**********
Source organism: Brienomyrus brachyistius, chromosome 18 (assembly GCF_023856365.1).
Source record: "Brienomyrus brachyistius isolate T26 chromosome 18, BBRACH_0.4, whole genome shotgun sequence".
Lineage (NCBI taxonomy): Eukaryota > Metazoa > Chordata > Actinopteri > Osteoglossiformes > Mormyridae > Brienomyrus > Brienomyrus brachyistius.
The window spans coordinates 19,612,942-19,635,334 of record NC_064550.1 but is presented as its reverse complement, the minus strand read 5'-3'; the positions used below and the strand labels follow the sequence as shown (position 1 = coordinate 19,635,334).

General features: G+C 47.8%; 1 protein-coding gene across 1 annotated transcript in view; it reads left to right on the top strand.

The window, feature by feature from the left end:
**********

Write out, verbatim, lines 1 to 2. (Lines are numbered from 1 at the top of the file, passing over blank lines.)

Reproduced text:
Source organism: Brienomyrus brachyistius, chromosome 18 (assembly GCF_023856365.1).
Source record: "Brienomyrus brachyistius isolate T26 chromosome 18, BBRACH_0.4, whole genome shotgun sequence".